Two Documentaries from BBC Video
Clear the Skies (October 6/05)
Clear the Skies is a slick, straight-forward documentary focusing on the events that transpired on 9/11, told in a straight-forward, chronological manner. As such, there are a lot of familiar moments here - including President Bush's now infamous reading of My Pet Goat - though filmmaker Peter Molloy deserves some kudos for just presenting the facts (ie there's no Michael Moore-esque editorializing here). But the movie loses a lot of credibility thanks to Molloy's bizarre, thoroughly distracting use of re-enactments, which calls into question the veracity of some of these interviews (ie were participants offered multiple takes in case they weren't happy with their answers?) Still, as a general overview of what went down that fateful day, Clear the Skies undoubtedly succeeds. And though there isn't much new information to be gleaned from the film, Molloy does include random bits of interesting trivia here and there (including the fascinating revelation that there were almost 5000 planes in the air at the time of the crisis, all of which had to be grounded immediately).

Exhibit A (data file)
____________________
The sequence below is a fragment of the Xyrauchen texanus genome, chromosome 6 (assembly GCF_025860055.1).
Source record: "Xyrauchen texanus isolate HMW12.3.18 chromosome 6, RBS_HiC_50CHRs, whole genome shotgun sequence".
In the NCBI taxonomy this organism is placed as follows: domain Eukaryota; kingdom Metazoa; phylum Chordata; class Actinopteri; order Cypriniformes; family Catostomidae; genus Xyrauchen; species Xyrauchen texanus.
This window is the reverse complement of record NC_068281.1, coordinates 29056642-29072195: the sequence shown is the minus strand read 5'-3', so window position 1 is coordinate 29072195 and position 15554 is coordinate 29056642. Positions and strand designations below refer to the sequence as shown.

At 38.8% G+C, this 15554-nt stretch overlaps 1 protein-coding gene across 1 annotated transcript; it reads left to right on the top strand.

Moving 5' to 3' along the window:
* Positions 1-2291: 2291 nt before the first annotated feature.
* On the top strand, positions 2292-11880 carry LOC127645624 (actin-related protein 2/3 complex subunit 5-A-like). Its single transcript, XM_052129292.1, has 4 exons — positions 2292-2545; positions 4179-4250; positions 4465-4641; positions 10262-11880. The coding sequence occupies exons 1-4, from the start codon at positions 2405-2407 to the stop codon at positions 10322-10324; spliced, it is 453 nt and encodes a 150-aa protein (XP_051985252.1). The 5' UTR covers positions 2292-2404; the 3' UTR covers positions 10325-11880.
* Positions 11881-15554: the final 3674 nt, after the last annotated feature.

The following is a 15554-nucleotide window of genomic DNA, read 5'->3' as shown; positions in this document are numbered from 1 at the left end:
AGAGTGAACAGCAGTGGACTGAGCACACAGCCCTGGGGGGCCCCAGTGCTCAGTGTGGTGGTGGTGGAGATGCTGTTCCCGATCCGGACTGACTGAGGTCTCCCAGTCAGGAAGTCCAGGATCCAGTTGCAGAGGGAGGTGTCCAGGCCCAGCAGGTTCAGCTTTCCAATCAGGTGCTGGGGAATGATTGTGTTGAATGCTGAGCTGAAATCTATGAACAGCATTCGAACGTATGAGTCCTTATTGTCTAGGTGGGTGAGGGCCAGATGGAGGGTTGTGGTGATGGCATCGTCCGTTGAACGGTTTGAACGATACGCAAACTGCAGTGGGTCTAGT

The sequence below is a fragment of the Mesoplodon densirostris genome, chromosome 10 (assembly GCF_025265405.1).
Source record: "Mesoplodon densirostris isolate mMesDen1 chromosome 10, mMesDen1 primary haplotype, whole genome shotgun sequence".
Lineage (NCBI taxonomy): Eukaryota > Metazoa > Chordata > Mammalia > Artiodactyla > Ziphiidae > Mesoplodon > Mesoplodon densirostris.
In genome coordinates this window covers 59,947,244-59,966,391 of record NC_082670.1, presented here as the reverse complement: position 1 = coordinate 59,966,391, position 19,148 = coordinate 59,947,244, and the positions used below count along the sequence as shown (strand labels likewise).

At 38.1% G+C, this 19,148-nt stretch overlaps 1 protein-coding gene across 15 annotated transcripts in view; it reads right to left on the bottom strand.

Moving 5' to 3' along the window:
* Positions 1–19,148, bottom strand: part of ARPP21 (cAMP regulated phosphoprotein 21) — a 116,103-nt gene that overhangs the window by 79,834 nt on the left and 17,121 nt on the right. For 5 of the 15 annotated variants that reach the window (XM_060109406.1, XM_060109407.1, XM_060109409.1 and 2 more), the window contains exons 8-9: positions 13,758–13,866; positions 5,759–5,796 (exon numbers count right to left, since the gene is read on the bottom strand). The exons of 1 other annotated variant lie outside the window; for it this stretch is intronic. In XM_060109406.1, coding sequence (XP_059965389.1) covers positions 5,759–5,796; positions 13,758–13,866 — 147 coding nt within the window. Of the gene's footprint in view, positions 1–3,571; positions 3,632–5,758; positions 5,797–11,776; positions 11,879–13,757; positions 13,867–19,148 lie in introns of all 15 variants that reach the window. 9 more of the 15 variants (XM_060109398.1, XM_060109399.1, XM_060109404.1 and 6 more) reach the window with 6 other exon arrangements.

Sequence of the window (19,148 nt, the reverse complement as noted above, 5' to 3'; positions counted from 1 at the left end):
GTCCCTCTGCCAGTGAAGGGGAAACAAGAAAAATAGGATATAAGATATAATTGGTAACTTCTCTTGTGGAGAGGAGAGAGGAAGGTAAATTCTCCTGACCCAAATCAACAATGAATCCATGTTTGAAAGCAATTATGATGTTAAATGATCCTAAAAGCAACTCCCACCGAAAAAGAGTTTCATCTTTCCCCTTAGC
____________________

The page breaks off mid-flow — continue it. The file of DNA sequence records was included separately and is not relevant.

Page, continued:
The Funny Blokes of British Comedy (October 9/05)
As the title suggests, The Funny Blokes of British Comedy profiles about a dozen British comedians who've found success on sitcoms (including John Cleese, Geoffrey Palmer, and John Inman). The film is hosted by Lenny Henry, who himself once starred in a popular Britcom and is probably best known to North American viewers as the star of True Identity (a long-since-forgotten early-'90s comedy in which Henry starred as a black man forced to disguise himself as a white man in order to escape from the mob). Because the majority of the performers profiled in The Funny Blokes of British Comedy are sure to come off as total strangers to most North Americans, there's little doubt that the film will have a much more positive effect on British viewers. As a primer on well-known Britcoms, however, the movie doesn't fare too badly - although it is awfully difficult to work up any enthusiasm for a bunch of people you've never heard of.